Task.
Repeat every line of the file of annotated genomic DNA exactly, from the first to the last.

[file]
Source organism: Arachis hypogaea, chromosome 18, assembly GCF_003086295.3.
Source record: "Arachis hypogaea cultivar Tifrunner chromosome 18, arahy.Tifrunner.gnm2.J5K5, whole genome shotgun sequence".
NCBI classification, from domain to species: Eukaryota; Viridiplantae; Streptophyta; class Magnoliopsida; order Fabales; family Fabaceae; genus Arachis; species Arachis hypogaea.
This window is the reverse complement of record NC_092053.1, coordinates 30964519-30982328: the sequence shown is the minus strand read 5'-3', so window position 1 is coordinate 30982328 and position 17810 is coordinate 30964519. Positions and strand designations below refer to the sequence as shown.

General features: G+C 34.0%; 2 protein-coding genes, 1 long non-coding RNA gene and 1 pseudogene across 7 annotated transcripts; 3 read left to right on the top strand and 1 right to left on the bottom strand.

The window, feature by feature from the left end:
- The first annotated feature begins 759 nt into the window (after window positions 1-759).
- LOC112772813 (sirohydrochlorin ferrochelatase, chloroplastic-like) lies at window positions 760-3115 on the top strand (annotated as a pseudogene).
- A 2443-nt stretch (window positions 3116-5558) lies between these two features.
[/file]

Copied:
Source organism: Arachis hypogaea, chromosome 18, assembly GCF_003086295.3.
Source record: "Arachis hypogaea cultivar Tifrunner chromosome 18, arahy.Tifrunner.gnm2.J5K5, whole genome shotgun sequence".
NCBI classification, from domain to species: Eukaryota; Viridiplantae; Streptophyta; class Magnoliopsida; order Fabales; family Fabaceae; genus Arachis; species Arachis hypogaea.
This window is the reverse complement of record NC_092053.1, coordinates 30964519-30982328: the sequence shown is the minus strand read 5'-3', so window position 1 is coordinate 30982328 and position 17810 is coordinate 30964519. Positions and strand designations below refer to the sequence as shown.

General features: G+C 34.0%; 2 protein-coding genes, 1 long non-coding RNA gene and 1 pseudogene across 7 annotated transcripts; 3 read left to right on the top strand and 1 right to left on the bottom strand.

The window, feature by feature from the left end:
- The first annotated feature begins 759 nt into the window (after window positions 1-759).
- LOC112772813 (sirohydrochlorin ferrochelatase, chloroplastic-like) lies at window positions 760-3115 on the top strand (annotated as a pseudogene).
- A 2443-nt stretch (window positions 3116-5558) lies between these two features.